Saw palmetto (Serenoa repens) is a type of palm native to the southeastern United States. The berries of the plant are commonly used in supplements to improve prostate health, balance hormone levels, and prevent hair loss in men. Saw palmetto, also known as Serenoa repens or Sabal serrulatum, is an herb that is most commonly used to treat problems related to benign prostatic hyperplasia (BPH). The medicinal element of saw palmetto is taken from the partially dried ripe fruit of the American dwarf palm tree, which is indigenous to the coastal regions of the southern United States, from the Carolinas and Florida to California
It’s also associated with other benefits , including decreased inflammation and improved urinary function.
It has 5 promising benefits which are follows-
- Prevents loss of hair
- Helps in improving urinary tract function.
- Supports prostate health.
- Reduce inflammation.
- Helps in regulation of testosterone levels.
It helps in stimulation of hair growth by balancing hormone levels. According to one review, saw palmetto may help block the activity of 5-alpha reductase (5a -r), an enzyme that converts testosterone into a hormone linked to hair loss called dihydrotestosterone. Another study in 62 adults showed applying saw palmetto topically for 3 months increased hair density by 35%
Saw palmetto may improve urinary symptoms associated with benign prostate hyperplasia (BPH) — a condition that causes an enlargement of the prostate gland and results in decreased urine flow.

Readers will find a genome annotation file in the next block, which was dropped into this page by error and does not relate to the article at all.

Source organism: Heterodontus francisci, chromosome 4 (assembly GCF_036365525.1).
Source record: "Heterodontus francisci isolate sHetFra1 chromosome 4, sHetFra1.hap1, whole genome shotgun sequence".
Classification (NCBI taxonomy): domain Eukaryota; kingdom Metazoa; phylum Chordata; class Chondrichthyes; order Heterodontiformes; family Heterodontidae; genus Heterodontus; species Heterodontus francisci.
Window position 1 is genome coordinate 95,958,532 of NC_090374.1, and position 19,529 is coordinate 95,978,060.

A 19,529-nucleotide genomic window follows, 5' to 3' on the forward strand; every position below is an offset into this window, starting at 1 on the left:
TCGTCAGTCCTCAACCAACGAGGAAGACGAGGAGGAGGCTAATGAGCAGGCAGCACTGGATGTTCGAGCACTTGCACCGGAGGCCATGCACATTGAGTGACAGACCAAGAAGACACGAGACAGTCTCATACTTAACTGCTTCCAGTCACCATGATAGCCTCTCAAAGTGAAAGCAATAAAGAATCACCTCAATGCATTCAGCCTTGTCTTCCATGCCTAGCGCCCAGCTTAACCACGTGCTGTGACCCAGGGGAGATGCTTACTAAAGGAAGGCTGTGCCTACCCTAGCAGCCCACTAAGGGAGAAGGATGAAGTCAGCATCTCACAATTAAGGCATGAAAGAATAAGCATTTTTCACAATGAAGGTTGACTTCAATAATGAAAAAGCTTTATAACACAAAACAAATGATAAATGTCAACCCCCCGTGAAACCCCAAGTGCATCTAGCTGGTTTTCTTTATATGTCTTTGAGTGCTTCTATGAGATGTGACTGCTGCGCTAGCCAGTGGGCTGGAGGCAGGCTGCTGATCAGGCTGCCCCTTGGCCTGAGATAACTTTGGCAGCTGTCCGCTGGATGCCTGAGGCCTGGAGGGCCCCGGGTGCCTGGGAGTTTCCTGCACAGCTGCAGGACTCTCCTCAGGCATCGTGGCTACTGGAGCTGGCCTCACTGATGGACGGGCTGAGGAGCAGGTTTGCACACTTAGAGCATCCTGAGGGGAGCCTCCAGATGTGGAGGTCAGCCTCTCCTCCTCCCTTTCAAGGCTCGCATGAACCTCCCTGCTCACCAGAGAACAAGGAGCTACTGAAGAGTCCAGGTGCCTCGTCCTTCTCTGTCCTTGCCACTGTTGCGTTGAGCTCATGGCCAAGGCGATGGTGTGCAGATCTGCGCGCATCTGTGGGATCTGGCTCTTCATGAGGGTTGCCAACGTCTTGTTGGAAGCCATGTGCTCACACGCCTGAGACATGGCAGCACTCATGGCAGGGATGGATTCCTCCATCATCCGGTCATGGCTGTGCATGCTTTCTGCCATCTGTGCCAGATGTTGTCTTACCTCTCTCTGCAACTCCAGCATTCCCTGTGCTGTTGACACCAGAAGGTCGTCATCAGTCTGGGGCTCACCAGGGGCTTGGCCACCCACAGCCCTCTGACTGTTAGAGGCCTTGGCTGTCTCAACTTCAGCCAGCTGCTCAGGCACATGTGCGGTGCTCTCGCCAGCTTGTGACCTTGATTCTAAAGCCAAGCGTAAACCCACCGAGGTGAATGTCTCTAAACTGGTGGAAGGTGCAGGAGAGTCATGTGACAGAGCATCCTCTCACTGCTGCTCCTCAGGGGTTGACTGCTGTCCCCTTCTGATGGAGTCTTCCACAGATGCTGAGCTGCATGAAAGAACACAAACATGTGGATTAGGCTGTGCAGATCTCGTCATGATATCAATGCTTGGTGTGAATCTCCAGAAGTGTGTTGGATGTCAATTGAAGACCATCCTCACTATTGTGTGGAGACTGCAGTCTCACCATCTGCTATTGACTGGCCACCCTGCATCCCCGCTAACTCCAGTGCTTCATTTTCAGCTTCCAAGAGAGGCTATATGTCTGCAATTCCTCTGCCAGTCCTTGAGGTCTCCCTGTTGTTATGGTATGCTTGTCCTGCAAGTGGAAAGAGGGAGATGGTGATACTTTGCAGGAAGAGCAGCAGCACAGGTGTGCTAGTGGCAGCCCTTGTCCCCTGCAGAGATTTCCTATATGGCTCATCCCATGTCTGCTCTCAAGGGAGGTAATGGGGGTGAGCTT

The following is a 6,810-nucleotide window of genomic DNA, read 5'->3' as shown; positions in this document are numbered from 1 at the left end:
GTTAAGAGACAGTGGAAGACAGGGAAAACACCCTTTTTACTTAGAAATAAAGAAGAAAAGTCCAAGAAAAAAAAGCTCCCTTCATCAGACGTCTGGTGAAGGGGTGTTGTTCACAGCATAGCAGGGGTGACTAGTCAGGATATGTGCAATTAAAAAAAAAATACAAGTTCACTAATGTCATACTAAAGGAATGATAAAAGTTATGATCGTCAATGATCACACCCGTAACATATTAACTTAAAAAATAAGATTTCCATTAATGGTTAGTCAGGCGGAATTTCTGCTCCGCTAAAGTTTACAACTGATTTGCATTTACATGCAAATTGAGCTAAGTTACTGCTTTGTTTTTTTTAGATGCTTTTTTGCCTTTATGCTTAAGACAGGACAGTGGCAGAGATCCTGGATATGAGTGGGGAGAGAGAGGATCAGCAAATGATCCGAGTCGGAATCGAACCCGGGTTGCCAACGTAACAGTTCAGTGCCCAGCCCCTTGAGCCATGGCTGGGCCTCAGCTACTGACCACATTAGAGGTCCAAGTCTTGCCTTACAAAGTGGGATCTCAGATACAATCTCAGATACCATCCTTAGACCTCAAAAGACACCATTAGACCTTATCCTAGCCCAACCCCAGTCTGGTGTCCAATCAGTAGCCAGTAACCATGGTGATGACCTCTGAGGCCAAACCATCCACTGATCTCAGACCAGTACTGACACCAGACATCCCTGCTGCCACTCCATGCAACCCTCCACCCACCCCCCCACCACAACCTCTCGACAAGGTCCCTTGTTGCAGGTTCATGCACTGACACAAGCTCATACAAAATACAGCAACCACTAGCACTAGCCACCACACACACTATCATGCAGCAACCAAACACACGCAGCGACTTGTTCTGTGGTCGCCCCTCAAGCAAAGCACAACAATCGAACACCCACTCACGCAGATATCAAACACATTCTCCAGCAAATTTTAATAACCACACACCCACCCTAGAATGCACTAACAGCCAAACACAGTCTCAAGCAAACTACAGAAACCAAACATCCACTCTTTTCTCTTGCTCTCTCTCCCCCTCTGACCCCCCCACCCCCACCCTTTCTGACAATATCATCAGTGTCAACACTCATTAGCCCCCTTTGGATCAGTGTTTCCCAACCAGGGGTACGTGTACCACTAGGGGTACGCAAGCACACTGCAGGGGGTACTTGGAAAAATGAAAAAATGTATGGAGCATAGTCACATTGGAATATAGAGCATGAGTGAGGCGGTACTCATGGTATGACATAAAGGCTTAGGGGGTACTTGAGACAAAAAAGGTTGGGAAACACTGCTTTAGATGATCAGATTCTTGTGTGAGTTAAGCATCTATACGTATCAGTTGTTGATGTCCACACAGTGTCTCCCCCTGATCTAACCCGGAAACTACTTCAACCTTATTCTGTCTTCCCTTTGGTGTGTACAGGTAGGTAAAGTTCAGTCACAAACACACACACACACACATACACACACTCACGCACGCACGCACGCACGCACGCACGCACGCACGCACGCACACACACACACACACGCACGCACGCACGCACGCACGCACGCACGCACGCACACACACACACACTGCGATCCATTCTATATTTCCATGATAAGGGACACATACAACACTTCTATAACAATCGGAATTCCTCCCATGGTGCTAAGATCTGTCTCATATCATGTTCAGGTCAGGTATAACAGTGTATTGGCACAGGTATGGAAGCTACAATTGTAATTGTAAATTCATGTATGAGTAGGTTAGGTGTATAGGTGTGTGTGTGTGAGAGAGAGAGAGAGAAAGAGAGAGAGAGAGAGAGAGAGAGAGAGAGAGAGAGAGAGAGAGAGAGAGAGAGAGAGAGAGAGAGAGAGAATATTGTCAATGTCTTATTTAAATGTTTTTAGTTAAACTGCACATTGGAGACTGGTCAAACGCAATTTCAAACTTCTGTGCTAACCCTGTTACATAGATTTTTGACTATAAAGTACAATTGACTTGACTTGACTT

Extracts of the saw palmetto berry are widely used for the treatment of benign prostatic hyperplasia, often as an alternative to pharmaceutical agents. In a national survey conducted in 2002, 1.1 percent of the adult population in the United States, or approximately 2.5 million adults, reported using saw palmetto. The herb is widely used in Europe, where half of German urologists prefer prescribing plant-based extracts to synthetic drugs. Although most prior randomized trials of saw palmetto have reported small improvements in the symptoms of benign prostatic hyperplasia or in urinary flow rates, these studies are limited by the small numbers of subjects enrolled, their short duration, their failure to use standard outcome measures, and the lack of information from participants concerning how effectively the placebo was blinded. Using widely accepted outcome measures and a matched placebo capsule, we conducted a randomized, double-blind trial to determine the efficacy of saw palmetto for the treatment of benign prostatic hyperplasia.